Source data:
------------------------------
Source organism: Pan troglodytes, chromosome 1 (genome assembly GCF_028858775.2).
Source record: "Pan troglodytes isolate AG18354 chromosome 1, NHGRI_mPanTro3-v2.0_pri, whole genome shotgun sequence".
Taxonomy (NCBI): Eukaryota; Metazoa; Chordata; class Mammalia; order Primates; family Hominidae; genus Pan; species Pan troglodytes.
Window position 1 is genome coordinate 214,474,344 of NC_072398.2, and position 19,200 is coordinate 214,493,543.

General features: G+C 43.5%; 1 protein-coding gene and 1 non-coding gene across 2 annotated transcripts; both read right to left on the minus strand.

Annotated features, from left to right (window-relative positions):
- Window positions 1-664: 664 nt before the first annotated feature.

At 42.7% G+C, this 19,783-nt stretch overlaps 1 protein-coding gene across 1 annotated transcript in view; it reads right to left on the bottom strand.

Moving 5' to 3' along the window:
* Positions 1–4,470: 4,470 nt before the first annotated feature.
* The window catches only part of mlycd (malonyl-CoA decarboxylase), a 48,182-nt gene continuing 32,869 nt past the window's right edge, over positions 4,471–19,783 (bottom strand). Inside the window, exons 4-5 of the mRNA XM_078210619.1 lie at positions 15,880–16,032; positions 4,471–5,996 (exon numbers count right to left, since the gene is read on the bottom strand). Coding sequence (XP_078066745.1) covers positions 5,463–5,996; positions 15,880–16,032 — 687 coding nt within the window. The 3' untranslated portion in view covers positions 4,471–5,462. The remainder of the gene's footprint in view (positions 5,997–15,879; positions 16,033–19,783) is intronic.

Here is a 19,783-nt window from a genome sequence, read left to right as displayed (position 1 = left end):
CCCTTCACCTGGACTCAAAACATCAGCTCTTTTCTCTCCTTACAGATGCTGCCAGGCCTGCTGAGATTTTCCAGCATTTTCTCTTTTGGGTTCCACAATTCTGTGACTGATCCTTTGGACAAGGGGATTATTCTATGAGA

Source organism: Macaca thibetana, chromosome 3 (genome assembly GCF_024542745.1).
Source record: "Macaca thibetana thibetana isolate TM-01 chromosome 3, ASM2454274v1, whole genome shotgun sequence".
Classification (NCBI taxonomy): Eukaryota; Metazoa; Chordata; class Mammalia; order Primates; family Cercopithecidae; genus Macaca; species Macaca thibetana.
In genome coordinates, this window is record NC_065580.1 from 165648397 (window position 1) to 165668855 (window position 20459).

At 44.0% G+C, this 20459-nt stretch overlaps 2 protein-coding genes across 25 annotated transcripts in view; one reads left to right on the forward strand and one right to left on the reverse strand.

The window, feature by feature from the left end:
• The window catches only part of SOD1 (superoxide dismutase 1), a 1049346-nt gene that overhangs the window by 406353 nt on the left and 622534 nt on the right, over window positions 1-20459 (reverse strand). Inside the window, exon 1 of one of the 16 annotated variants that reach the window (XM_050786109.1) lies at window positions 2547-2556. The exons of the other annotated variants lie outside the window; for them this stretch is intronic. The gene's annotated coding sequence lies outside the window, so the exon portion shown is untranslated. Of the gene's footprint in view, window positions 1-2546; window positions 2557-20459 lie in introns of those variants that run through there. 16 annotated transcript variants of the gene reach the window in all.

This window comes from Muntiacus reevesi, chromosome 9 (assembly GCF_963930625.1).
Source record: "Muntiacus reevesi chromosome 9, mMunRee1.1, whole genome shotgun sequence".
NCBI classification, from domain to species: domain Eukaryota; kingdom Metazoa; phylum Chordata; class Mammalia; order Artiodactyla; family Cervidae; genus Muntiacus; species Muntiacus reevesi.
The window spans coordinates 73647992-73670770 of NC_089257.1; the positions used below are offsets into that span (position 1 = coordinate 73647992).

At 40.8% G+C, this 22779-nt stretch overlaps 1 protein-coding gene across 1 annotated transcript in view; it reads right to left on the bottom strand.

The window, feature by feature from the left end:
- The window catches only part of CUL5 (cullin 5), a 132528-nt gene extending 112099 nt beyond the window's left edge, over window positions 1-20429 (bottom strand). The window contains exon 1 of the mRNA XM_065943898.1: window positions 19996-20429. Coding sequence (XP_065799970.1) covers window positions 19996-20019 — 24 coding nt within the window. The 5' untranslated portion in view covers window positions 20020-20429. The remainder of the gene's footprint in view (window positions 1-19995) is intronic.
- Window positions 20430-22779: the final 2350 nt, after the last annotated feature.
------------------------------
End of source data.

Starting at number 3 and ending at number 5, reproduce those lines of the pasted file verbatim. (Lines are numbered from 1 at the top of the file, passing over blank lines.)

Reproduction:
Taxonomy (NCBI): Eukaryota; Metazoa; Chordata; class Mammalia; order Primates; family Hominidae; genus Pan; species Pan troglodytes.
Window position 1 is genome coordinate 214,474,344 of NC_072398.2, and position 19,200 is coordinate 214,493,543.

General features: G+C 43.5%; 1 protein-coding gene and 1 non-coding gene across 2 annotated transcripts; both read right to left on the minus strand.